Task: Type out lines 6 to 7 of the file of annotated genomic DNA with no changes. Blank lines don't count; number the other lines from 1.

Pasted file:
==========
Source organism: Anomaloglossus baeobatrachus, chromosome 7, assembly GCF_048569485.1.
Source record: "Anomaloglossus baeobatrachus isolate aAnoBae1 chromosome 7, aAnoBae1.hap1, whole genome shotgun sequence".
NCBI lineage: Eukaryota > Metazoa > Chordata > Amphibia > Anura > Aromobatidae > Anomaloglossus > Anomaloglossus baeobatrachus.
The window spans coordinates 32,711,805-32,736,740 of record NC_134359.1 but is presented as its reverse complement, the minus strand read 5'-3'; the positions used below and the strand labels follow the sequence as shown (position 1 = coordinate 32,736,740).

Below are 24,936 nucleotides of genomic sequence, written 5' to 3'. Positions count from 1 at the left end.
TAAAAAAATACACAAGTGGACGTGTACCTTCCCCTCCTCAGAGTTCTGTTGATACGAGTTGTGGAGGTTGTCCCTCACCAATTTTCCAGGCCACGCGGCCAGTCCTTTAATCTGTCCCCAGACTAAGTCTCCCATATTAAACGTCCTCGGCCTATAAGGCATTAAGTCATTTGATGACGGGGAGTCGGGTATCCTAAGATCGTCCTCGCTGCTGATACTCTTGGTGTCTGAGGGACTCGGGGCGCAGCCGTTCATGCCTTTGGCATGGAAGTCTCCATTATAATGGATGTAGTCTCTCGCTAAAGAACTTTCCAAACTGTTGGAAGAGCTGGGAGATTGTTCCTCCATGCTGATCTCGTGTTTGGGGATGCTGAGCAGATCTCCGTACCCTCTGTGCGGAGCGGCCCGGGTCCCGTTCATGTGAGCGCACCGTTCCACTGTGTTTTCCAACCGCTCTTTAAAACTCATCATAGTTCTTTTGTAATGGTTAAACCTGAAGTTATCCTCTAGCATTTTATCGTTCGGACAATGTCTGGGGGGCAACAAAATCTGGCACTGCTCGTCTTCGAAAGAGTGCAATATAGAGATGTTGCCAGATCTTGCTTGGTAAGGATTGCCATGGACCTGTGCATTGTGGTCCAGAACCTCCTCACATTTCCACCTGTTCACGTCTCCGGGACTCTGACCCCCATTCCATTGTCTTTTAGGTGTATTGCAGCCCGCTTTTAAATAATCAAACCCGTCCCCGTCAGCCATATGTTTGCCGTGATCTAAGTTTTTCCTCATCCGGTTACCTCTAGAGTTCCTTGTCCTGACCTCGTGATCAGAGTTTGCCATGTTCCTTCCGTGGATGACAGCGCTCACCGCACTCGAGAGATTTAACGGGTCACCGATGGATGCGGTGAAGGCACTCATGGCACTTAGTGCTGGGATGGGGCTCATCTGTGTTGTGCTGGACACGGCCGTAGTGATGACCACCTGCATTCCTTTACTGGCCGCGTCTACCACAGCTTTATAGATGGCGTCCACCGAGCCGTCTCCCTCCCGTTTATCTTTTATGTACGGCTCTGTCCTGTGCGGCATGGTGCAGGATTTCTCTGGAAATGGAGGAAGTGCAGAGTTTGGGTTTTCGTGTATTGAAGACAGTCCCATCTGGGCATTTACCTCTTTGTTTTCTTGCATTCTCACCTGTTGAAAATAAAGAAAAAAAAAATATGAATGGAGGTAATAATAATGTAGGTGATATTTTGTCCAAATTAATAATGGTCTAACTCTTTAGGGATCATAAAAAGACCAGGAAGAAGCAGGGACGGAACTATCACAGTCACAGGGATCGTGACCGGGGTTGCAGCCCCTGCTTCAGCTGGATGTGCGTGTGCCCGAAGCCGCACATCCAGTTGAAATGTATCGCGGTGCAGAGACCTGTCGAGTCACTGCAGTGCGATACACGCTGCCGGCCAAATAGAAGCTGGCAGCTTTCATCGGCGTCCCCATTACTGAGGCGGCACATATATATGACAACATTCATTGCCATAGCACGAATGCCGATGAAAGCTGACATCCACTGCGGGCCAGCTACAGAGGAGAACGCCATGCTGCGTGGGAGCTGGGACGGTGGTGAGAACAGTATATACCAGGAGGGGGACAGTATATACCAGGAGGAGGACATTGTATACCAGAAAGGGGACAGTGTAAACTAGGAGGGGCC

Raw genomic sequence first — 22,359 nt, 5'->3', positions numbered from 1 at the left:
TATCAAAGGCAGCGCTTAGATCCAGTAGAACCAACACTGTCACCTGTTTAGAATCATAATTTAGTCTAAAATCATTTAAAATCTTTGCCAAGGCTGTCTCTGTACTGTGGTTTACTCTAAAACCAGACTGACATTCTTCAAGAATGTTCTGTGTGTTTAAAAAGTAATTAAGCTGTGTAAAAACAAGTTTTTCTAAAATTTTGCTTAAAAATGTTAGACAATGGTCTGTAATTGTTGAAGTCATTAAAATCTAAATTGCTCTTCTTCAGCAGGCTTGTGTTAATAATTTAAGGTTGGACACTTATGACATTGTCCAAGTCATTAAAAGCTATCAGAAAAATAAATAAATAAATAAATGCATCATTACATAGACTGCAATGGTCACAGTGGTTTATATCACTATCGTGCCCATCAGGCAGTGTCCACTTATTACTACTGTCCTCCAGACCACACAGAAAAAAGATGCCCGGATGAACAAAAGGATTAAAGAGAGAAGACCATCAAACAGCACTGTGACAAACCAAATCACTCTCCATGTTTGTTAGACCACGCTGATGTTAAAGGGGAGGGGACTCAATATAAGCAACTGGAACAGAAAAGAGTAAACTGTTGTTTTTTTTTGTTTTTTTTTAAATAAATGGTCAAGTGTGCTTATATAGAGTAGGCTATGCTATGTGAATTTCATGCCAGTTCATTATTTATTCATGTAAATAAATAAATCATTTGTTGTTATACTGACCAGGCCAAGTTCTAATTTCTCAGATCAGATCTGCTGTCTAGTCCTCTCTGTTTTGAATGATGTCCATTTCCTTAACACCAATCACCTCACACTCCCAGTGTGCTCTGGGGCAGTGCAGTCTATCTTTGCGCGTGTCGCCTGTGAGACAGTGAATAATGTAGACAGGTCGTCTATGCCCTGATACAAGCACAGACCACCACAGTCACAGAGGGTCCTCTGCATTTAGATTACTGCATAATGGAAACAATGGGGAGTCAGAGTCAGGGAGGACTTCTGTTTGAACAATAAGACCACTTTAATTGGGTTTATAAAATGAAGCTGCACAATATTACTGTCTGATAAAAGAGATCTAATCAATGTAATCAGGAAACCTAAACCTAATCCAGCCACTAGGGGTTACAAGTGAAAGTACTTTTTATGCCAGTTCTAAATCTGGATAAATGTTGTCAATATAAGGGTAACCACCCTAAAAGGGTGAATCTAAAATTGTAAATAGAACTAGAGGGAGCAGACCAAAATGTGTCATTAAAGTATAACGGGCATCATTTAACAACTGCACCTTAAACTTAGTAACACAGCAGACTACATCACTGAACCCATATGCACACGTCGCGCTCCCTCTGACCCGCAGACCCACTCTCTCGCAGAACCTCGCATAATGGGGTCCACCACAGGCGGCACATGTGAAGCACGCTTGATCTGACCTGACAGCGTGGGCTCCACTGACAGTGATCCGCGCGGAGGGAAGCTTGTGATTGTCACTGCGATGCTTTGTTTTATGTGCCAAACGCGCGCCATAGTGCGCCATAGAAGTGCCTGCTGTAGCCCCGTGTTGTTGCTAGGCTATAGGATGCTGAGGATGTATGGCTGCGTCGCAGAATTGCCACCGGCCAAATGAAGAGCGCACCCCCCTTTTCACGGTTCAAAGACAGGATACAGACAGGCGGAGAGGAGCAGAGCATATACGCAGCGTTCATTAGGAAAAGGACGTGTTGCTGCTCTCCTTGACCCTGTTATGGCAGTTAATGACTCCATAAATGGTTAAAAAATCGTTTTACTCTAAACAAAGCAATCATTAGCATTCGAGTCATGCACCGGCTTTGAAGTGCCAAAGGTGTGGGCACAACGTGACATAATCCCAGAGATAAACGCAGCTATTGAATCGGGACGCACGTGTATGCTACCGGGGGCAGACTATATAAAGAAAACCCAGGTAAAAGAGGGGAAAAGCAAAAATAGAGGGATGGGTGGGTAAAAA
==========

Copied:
TAAAAAAATACACAAGTGGACGTGTACCTTCCCCTCCTCAGAGTTCTGTTGATACGAGTTGTGGAGGTTGTCCCTCACCAATTTTCCAGGCCACGCGGCCAGTCCTTTAATCTGTCCCCAGACTAAGTCTCCCATATTAAACGTCCTCGGCCTATAAGGCATTAAGTCATTTGATGACGGGGAGTCGGGTATCCTAAGATCGTCCTCGCTGCTGATACTCTTGGTGTCTGAGGGACTCGGGGCGCAGCCGTTCATGCCTTTGGCATGGAAGTCTCCATTATAATGGATGTAGTCTCTCGCTAAAGAACTTTCCAAACTGTTGGAAGAGCTGGGAGATTGTTCCTCCATGCTGATCTCGTGTTTGGGGATGCTGAGCAGATCTCCGTACCCTCTGTGCGGAGCGGCCCGGGTCCCGTTCATGTGAGCGCACCGTTCCACTGTGTTTTCCAACCGCTCTTTAAAACTCATCATAGTTCTTTTGTAATGGTTAAACCTGAAGTTATCCTCTAGCATTTTATCGTTCGGACAATGTCTGGGGGGCAACAAAATCTGGCACTGCTCGTCTTCGAAAGAGTGCAATATAGAGATGTTGCCAGATCTTGCTTGGTAAGGATTGCCATGGACCTGTGCATTGTGGTCCAGAACCTCCTCACATTTCCACCTGTTCACGTCTCCGGGACTCTGACCCCCATTCCATTGTCTTTTAGGTGTATTGCAGCCCGCTTTTAAATAATCAAACCCGTCCCCGTCAGCCATATGTTTGCCGTGATCTAAGTTTTTCCTCATCCGGTTACCTCTAGAGTTCCTTGTCCTGACCTCGTGATCAGAGTTTGCCATGTTCCTTCCGTGGATGACAGCGCTCACCGCACTCGAGAGATTTAACGGGTCACCGATGGATGCGGTGAAGGCACTCATGGCACTTAGTGCTGGGATGGGGCTCATCTGTGTTGTGCTGGACACGGCCGTAGTGATGACCACCTGCATTCCTTTACTGGCCGCGTCTACCACAGCTTTATAGATGGCGTCCACCGAGCCGTCTCCCTCCCGTTTATCTTTTATGTACGGCTCTGTCCTGTGCGGCATGGTGCAGGATTTCTCTGGAAATGGAGGAAGTGCAGAGTTTGGGTTTTCGTGTATTGAAGACAGTCCCATCTGGGCATTTACCTCTTTGTTTTCTTGCATTCTCACCTGTTGAAAATAAAGAAAAAAAAAATATGAATGGAGGTAATAATAATGTAGGTGATATTTTGTCCAAATTAATAATGGTCTAACTCTTTAGGGATCATAAAAAGACCAGGAAGAAGCAGGGACGGAACTATCACAGTCACAGGGATCGTGACCGGGGTTGCAGCCCCTGCTTCAGCTGGATGTGCGTGTGCCCGAAGCCGCACATCCAGTTGAAATGTATCGCGGTGCAGAGACCTGTCGAGTCACTGCAGTGCGATACACGCTGCCGGCCAAATAGAAGCTGGCAGCTTTCATCGGCGTCCCCATTACTGAGGCGGCACATATATATGACAACATTCATTGCCATAGCACGAATGCCGATGAAAGCTGACATCCACTGCGGGCCAGCTACAGAGGAGAACGCCATGCTGCGTGGGAGCTGGGACGGTGGTGAGAACAGTATATACCAGGAGGGGGACAGTATATACCAGGAGGAGGACATTGTATACCAGAAAGGGGACAGTGTAAACTAGGAGGGGCC

Raw genomic sequence first — 22,359 nt, 5'->3', positions numbered from 1 at the left: